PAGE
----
Intensifiers or synonyms to “very”

intensifiers

To give stronger meaning to an expression you use a word called an intensifier — like “very”. To make your speech and writing more varied you should know synonyms to very as it tends to be used too much. Learn this once and you will never have to embarrass yourself with repeating it three times in the same sentence!

Quite

Quite is a universal replacement for very. It collocates with virtually any adverb and adjective. There is a catch though — the meaning of this word is different in American and British English. Quite in British English means “somewhat, to some extent” while American English quite means “very”.
Examples: These biscuits are quite tasty — you should give them a try. We were quite thrilled to hear the teacher’s speech

Really and extremely

Extremely is the strongest of all intensifiers. It is also somewhat formal, so it is more often to be found in letters and texts rather than speech.
Examples: It was extremely careless of you to leave the door opened. She is usually extremely rude to everyone

Really is quite strong too. It is fairly informal, occurring in everyday speech. If you use it, then you mean that something was considerably more intensive than usually, you put great emphasis on it.
Examples: He is really good at singing (He is a much better singer than many others). They stayed at this really expensive hotel (The hotel was considerably more expensive than other places)

Fairly, somewhat

These “intensifiers” actually serve the opposite function – they weaken the word that follows. They show that the quality is present but limited.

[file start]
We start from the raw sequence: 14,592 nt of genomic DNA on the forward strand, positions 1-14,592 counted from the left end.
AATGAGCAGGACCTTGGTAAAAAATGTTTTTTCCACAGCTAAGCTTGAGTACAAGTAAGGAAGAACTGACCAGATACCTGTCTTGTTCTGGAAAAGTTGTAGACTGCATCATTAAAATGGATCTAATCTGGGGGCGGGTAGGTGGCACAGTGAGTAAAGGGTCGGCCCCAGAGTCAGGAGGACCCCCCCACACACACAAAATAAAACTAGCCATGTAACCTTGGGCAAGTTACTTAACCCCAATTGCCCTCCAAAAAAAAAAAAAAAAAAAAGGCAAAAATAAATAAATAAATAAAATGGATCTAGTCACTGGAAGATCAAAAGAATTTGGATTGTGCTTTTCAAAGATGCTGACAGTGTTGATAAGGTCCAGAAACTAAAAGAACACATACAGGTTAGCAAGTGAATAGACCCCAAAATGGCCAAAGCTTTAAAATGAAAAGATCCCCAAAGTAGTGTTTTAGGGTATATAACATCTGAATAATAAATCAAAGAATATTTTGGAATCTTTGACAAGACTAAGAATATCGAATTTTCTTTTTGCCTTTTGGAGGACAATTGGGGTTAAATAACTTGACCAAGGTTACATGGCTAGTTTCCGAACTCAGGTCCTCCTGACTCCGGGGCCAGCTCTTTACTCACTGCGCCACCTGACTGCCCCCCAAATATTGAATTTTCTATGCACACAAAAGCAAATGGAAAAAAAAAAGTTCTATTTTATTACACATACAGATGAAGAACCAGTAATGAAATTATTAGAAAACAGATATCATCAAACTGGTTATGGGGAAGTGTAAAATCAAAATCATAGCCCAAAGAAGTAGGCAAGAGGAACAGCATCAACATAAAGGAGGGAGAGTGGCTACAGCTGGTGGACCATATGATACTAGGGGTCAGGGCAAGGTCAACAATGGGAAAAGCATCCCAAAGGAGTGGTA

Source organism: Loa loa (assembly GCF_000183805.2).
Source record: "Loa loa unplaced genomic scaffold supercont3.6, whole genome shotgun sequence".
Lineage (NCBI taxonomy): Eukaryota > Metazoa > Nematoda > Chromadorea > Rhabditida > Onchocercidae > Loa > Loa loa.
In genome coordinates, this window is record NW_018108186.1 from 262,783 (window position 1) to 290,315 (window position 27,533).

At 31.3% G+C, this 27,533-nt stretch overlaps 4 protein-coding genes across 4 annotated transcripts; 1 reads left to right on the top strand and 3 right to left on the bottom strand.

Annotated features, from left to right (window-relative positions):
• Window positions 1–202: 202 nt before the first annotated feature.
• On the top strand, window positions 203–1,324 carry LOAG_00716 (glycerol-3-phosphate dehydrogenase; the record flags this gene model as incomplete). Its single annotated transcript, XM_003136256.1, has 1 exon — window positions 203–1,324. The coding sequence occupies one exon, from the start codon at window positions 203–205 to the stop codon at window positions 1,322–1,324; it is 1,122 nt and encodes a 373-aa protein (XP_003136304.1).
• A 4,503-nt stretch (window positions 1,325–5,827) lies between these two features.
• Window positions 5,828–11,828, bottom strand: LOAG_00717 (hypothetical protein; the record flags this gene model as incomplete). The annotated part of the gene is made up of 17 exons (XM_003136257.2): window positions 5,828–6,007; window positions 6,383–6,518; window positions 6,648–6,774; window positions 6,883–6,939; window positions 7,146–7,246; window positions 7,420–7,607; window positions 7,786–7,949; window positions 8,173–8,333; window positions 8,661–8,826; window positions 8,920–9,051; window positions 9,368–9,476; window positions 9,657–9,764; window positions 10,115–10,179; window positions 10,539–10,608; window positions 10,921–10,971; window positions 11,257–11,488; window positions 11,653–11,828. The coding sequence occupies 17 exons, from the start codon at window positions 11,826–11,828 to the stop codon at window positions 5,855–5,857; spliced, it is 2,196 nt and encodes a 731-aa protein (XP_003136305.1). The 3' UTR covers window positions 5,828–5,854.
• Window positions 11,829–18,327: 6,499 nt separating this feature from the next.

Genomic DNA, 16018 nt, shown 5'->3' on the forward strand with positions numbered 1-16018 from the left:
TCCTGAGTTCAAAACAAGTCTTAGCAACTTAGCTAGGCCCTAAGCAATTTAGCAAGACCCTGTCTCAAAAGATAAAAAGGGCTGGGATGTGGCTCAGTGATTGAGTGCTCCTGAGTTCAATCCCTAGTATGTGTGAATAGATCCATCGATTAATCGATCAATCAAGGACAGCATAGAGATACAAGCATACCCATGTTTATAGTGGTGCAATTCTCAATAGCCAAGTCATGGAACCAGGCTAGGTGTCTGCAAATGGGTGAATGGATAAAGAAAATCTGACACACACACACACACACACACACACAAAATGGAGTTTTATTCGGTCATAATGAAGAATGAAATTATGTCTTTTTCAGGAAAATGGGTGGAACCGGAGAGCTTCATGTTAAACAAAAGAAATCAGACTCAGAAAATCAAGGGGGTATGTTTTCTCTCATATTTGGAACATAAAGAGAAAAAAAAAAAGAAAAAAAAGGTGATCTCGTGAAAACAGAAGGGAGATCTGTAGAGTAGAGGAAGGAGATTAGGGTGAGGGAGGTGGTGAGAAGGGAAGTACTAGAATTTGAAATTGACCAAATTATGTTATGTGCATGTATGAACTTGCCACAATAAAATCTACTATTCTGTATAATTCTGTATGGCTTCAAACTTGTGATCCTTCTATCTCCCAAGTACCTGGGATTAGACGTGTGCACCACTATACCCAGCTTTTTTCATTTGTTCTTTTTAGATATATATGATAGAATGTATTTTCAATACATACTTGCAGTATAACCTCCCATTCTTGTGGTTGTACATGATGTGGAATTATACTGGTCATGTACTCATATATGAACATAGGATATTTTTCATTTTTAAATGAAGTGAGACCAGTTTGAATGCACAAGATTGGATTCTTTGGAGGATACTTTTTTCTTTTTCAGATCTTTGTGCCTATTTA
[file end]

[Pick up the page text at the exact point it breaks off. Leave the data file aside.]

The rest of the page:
Examples: He is fairly good at football (He isn’t too good, probably below average). He is somewhat famous in this part of the country (He is famous, but not so much)

Absolutely, totally

Both are nice alternatives to very. The difference is that they are used with words that have “extreme” meaning — words that already mean the highest degree of something: He is a very smart boy. But: She is absolutely brilliant. Word brilliant is “extreme” so you cannot say very brilliant.
More examples: It was absolutely ridiculous of John to bring that up. They had spent the night in an absolutely gorgeous place

Summary

Knowing these alternatives to “very” is nice indeed, however don’t feel obliged to use all of them in the same text. Above all, do not use them with every adjectives as some students tend to — this deprecates the value of the intensifier as you put it everywhere. Every intensifier has to be used for a reason. This applies both to your writing and your spoken language.

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